I’ve shared a quotation in this blog before from a book by Ann Morrow Lindbergh, Gift from the Sea. Below are a few others on the themes of solitude, silence, simplicity and open space for God.
“For it is only framed in space that beauty blooms. Only in space are events and objects and people unique and significant—and therefore beautiful. A tree has significance if one sees it against the empty face of sky. A note in music gains significance from the silences on either side. A candle flowers in the space of night. Even small and casual things take on significance if they are washed in space, like a few autumn grasses in one corner of an Oriental painting, the rest of the page bare.” (Anne Morrow Lindbergh. Gift from the Sea. New York: Pantheon Books, Inc., 1955, p. 114-115.)
I remember one of my guitar teachers in my high school years pointing out that my solos were too full of notes. He suggested that the empty spaces were just as important as the notes. Mature spirituality recognizes the same reality.
“My life in Connecticut, I begin to realize, lacks this quality of significance and therefore of beauty, because there is so little empty space. The space is scribbled on; the time has been filled. There are so few empty pages in my engagement pad, or empty hours in the day, or empty rooms in my life in which to stand alone and find myself. Too many activities, and people, and things. Too many worthy activities, valuable things, and interesting people. For it is not merely the trivial which clutters our lives but the important as well.” (Lindbergh, p. 115.)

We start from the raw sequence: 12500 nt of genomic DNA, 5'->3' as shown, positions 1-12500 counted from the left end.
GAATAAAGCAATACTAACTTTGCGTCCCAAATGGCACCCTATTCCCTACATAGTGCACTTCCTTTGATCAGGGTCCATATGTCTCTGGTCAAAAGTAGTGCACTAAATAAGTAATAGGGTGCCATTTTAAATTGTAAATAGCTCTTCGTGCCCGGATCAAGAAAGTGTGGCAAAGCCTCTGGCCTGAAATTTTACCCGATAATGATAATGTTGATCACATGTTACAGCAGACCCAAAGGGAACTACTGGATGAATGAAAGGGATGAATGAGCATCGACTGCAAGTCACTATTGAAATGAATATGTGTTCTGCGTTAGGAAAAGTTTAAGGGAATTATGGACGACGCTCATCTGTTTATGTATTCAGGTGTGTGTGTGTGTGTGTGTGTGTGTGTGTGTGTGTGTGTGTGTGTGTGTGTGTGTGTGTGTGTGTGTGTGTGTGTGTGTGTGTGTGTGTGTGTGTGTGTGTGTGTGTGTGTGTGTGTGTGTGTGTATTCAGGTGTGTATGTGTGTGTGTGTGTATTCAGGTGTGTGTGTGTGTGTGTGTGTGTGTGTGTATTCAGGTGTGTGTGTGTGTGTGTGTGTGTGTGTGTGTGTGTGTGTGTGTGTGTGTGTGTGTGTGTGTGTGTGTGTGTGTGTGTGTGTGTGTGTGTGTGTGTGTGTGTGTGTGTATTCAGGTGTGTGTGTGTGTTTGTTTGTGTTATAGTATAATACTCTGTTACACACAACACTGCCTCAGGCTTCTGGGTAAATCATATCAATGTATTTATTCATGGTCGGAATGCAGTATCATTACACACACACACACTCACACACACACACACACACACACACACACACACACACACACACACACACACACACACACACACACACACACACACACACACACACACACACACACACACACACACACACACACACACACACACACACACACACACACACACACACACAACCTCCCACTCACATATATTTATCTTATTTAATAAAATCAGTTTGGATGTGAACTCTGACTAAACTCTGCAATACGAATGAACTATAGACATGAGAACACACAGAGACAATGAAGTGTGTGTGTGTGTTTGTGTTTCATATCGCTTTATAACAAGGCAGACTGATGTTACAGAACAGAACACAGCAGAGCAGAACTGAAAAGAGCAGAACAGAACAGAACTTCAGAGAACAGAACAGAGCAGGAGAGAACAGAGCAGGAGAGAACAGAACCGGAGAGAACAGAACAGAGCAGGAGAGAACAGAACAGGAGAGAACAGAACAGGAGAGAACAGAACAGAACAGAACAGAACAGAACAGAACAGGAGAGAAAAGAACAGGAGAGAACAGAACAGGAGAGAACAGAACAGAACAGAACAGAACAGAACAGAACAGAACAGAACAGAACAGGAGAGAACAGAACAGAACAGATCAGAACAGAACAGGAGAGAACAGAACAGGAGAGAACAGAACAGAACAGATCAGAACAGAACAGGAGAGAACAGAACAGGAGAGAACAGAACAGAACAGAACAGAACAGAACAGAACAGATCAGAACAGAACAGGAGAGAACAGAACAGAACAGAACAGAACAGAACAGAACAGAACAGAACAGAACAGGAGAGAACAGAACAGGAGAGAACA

Uncluttering is one of the gifts I’ve discovered in solitude and silence with God. I find that my mind and heart need enough space to breathe.
“There are not too many activities or things or people, and each one, I find, is significant, set apart in the frame of sufficient time and space. Here there is time; time to be quiet; time to work without pressure; time to think; time to watch the heron, watching with frozen patience for his prey. Time to look at the stars or to study a shell; time to see friends, to gossip, to laugh, to talk. Time even, not to talk.” (Lindbergh, p. 116.)
Lindbergh writes these words from a retreat time away. How am I making time throughout the week, the month or the year for such space and time with God?
I have time for whatever it is I truly desire, what I am actually responsible for under God, and what is required of me in my place in life. Period. I waste a lot of time on other activities.
“The multiplicity of the world will crowd in on me again with its false sense of values. Values weighed in quantity, not quality; in speed, not stillness; in noise, not silence; in words, not in thoughts; in acquisitiveness, not beauty. How shall I resist the onslaught?” (Lindbergh, p. 119-120.)
Solitude and simplicity are two disciplines that help me cope with the onslaught of manyness and muchness. As you think about Lindbergh’s contrasts, how do they speak to your own sense of what matters in your life and work?